Medical Billing Software and HIPAA Rules in Small Medical Office

HIPAA is the acronym for the Health Insurance Portability and Accountability Act of 1996, the first comprehensive federal protective act ensuring the privacy of patient’s personal health information. As part of HIPAA, Congress required the development of privacy regulations to ensure the confidentiality of protected electronic health records. The challenge of complying with increasingly demanding government regulations such as HIPAA was to mandate that healthcare information become portable and available”by legislating the use of uniform electronic transactions and other administrative measures.

Today, finding HIPAA compliant medical billing software may be crucial but with high cost for small medical office. Large medical providers or medical billers that have already implemented strong security policies and practices, the HIPAA security rules will not impose extensive change. The most severely impacted structures will be small medical offices and billers that have weak security polices and practices, which as a result, must undergo an extensive and costly compliance effort.

The HIPAA rules are divided into four sections:

  1. Administrative Safeguards
  2. Physical Safeguards
  3. Security Services
  4. Security Mechanisms

This article deals specifically with the software security rules. However there is no such thing as “HIPAA compliant” software. The responsibility to be compliant rests with the medical practice. Keep in mind that the term “HIPAA Compliance” refers to a medical practice obligation and not to a software technical specification. An example of non-software rule is to placing workstations in secure locations (not in open or public areas), and orienting workstations to prevent viewing by nonauthorized personnel.

Two main areas affected by HIPAA are the medical billing software and the practice management software. The HIPAA Security rules mandate that if protected health information is stored or processed electronically, then the security rule applies to that covered entity.

The main software HIPAA compliant procedures are:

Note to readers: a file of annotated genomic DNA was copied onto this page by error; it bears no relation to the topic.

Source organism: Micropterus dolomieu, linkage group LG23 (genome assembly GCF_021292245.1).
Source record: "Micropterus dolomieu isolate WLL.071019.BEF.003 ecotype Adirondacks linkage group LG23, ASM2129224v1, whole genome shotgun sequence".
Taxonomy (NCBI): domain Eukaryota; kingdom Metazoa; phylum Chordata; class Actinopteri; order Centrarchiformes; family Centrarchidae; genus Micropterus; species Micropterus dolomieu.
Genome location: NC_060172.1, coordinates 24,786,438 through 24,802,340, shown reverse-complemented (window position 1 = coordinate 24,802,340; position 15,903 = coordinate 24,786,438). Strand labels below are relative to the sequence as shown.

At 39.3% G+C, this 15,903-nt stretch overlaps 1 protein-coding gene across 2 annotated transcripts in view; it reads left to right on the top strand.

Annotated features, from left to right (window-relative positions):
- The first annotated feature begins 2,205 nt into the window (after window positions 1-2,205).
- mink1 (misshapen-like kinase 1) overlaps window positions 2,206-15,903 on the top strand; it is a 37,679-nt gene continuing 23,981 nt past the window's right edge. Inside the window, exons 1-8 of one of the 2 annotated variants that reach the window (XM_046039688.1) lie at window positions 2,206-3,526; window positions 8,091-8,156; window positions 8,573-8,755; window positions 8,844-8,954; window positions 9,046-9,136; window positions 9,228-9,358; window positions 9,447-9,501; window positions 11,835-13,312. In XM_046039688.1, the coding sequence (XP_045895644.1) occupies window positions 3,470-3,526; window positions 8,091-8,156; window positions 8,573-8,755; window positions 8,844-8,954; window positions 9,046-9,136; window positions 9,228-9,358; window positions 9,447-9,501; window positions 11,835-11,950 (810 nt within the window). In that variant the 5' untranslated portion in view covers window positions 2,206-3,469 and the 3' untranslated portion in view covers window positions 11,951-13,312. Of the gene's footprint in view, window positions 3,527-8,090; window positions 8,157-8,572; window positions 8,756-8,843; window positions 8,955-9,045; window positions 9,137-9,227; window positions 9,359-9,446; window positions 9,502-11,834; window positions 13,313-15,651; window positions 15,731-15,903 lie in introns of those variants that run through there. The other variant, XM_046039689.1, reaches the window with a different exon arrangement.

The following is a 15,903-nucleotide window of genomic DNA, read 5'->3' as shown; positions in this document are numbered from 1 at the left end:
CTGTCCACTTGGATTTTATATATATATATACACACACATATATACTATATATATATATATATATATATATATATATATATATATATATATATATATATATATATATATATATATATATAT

A. Any medical billing software package must provide comprehensive contingency plan. HIPAA requires all covered entities to maintain and routinely update a plan for responding to system crashes. The software must include robust functions for:

  1. Data backup.
  2. Data restore.

B. Hipaa requires all medical providers to take a comprehensive look at how data gets created, where stored, who can modify it and who can delete it. The software must include functions for:

  1. Audit trails. Access to data fields tracked and recorded.
  2. Log Files. Those files keep track of changes made to the patient data in the program, and those changes can be viewed and printed by opening the audit trail analysis screens
  3. Log in reports.
  4. Monitoring the security event log of Windows-based computers.

C. Procedures for determining and granting access. This is means secured access to patient’s data only to authorized personnel with:

  1. Individual authentication – individual logins and passwords.
  2. Role Based Access Control.
  3. Auto-logoff feature. This feature will automatically log you out after the selected amount of time of inactivity. This prevents others from reading your screen if you have left your office with the application turned on.

It is very crucial to check all above on trial basis. Do not entrust suppliers that do not offer trial versions. In Biosoftworld we offer full trial versions of our medical billing software. After 30 days, the trial copy will simply expire. There is absolutely no obligation to purchase.


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